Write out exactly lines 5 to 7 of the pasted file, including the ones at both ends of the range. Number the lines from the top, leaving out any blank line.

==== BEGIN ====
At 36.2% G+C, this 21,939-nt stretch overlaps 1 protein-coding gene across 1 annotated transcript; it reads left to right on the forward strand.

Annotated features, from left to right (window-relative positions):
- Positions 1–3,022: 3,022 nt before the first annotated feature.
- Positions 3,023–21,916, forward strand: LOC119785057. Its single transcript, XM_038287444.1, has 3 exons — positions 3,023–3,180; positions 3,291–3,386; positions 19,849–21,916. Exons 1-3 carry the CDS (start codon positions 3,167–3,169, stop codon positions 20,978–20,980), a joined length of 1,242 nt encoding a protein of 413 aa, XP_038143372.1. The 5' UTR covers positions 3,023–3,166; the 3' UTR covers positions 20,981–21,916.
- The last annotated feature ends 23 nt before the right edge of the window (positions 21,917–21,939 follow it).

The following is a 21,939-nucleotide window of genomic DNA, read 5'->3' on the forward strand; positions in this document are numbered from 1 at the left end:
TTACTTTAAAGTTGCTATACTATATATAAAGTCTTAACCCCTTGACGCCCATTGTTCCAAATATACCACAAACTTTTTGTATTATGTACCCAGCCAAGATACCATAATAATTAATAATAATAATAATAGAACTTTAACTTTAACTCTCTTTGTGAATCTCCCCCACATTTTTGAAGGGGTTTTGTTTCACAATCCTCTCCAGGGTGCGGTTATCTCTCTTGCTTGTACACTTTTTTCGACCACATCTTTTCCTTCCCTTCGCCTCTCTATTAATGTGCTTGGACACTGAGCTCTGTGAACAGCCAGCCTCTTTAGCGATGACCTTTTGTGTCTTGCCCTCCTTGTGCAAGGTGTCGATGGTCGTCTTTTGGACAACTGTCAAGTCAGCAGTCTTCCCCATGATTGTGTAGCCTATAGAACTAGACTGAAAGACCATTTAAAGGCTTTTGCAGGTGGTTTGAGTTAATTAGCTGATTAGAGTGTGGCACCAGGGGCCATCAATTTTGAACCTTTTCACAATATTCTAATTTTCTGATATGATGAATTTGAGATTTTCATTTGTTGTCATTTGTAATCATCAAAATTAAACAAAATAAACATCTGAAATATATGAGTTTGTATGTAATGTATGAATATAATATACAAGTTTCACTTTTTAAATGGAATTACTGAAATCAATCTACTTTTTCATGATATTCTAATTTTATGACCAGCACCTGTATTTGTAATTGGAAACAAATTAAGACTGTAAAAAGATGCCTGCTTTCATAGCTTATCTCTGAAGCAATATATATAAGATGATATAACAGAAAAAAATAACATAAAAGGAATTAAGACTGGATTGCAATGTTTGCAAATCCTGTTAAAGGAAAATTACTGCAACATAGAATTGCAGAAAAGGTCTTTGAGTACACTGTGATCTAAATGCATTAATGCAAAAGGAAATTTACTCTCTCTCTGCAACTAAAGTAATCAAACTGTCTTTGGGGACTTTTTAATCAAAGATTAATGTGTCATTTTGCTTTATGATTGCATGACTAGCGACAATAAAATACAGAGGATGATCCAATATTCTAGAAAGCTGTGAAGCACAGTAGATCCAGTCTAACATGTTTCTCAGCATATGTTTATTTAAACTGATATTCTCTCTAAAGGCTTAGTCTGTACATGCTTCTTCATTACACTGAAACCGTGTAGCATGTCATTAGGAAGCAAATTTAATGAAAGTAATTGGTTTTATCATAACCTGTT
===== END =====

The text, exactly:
- The last annotated feature ends 23 nt before the right edge of the window (positions 21,917–21,939 follow it).

The following is a 21,939-nucleotide window of genomic DNA, read 5'->3' on the forward strand; positions in this document are numbered from 1 at the left end:
TTACTTTAAAGTTGCTATACTATATATAAAGTCTTAACCCCTTGACGCCCATTGTTCCAAATATACCACAAACTTTTTGTATTATGTACCCAGCCAAGATACCATAATAATTAATAATAATAATAATAGAACTTTAACTTTAACTCTCTTTGTGAATCTCCCCCACATTTTTGAAGGGGTTTTGTTTCACAATCCTCTCCAGGGTGCGGTTATCTCTCTTGCTTGTACACTTTTTTCGACCACATCTTTTCCTTCCCTTCGCCTCTCTATTAATGTGCTTGGACACTGAGCTCTGTGAACAGCCAGCCTCTTTAGCGATGACCTTTTGTGTCTTGCCCTCCTTGTGCAAGGTGTCGATGGTCGTCTTTTGGACAACTGTCAAGTCAGCAGTCTTCCCCATGATTGTGTAGCCTATAGAACTAGACTGAAAGACCATTTAAAGGCTTTTGCAGGTGGTTTGAGTTAATTAGCTGATTAGAGTGTGGCACCAGGGGCCATCAATTTTGAACCTTTTCACAATATTCTAATTTTCTGATATGATGAATTTGAGATTTTCATTTGTTGTCATTTGTAATCATCAAAATTAAACAAAATAAACATCTGAAATATATGAGTTTGTATGTAATGTATGAATATAATATACAAGTTTCACTTTTTAAATGGAATTACTGAAATCAATCTACTTTTTCATGATATTCTAATTTTATGACCAGCACCTGTATTTGTAATTGGAAACAAATTAAGACTGTAAAAAGATGCCTGCTTTCATAGCTTATCTCTGAAGCAATATATATAAGATGATATAACAGAAAAAAATAACATAAAAGGAATTAAGACTGGATTGCAATGTTTGCAAATCCTGTTAAAGGAAAATTACTGCAACATAGAATTGCAGAAAAGGTCTTTGAGTACACTGTGATCTAAATGCATTAATGCAAAAGGAAATTTACTCTCTCTCTGCAACTAAAGTAATCAAACTGTCTTTGGGGACTTTTTAATCAAAGATTAATGTGTCATTTTGCTTTATGATTGCATGACTAGCGACAATAAAATACAGAGGATGATCCAATATTCTAGAAAGCTGTGAAGCACAGTAGATCCAGTCTAACATGTTTCTCAGCATATGTTTATTTAAACTGATATTCTCTCTAAAGGCTTAGTCTGTACATGCTTCTTCATTACACTGAAACCGTGTAGCATGTCATTAGGAAGCAAATTTAATGAAAGTAATTGGTTTTATCATAACCTGTT